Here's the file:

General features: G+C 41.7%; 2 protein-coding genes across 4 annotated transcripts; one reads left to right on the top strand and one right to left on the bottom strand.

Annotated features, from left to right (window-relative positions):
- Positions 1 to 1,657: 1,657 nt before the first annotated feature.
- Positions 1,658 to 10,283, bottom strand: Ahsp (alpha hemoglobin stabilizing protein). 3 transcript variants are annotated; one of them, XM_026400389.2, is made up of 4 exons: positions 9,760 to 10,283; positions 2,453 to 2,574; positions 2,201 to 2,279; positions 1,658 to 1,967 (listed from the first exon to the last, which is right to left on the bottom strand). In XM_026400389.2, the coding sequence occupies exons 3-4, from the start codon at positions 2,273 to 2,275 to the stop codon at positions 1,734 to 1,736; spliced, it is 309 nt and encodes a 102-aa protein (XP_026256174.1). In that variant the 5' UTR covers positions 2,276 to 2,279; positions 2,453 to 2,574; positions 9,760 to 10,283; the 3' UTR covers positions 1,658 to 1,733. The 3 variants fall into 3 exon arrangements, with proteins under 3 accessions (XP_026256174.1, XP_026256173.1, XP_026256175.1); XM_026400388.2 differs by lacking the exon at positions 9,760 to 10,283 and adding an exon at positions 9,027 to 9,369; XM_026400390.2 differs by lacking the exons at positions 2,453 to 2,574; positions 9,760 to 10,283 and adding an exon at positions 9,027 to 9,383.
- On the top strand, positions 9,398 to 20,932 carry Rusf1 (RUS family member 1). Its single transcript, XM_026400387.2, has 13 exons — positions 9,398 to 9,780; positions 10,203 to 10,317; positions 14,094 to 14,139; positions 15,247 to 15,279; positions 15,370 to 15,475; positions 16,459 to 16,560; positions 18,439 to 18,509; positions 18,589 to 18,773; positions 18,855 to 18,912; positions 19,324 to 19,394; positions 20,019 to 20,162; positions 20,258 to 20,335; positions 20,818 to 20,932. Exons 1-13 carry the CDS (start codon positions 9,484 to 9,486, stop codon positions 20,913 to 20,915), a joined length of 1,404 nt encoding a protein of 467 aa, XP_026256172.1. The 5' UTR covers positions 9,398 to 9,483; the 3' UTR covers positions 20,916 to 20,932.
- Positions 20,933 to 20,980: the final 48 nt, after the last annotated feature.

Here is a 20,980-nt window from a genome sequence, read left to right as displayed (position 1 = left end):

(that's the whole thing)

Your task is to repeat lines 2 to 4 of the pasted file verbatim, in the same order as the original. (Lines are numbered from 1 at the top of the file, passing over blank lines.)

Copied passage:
Annotated features, from left to right (window-relative positions):
- Positions 1 to 1,657: 1,657 nt before the first annotated feature.
- Positions 1,658 to 10,283, bottom strand: Ahsp (alpha hemoglobin stabilizing protein). 3 transcript variants are annotated; one of them, XM_026400389.2, is made up of 4 exons: positions 9,760 to 10,283; positions 2,453 to 2,574; positions 2,201 to 2,279; positions 1,658 to 1,967 (listed from the first exon to the last, which is right to left on the bottom strand). In XM_026400389.2, the coding sequence occupies exons 3-4, from the start codon at positions 2,273 to 2,275 to the stop codon at positions 1,734 to 1,736; spliced, it is 309 nt and encodes a 102-aa protein (XP_026256174.1). In that variant the 5' UTR covers positions 2,276 to 2,279; positions 2,453 to 2,574; positions 9,760 to 10,283; the 3' UTR covers positions 1,658 to 1,733. The 3 variants fall into 3 exon arrangements, with proteins under 3 accessions (XP_026256174.1, XP_026256173.1, XP_026256175.1); XM_026400388.2 differs by lacking the exon at positions 9,760 to 10,283 and adding an exon at positions 9,027 to 9,369; XM_026400390.2 differs by lacking the exons at positions 2,453 to 2,574; positions 9,760 to 10,283 and adding an exon at positions 9,027 to 9,383.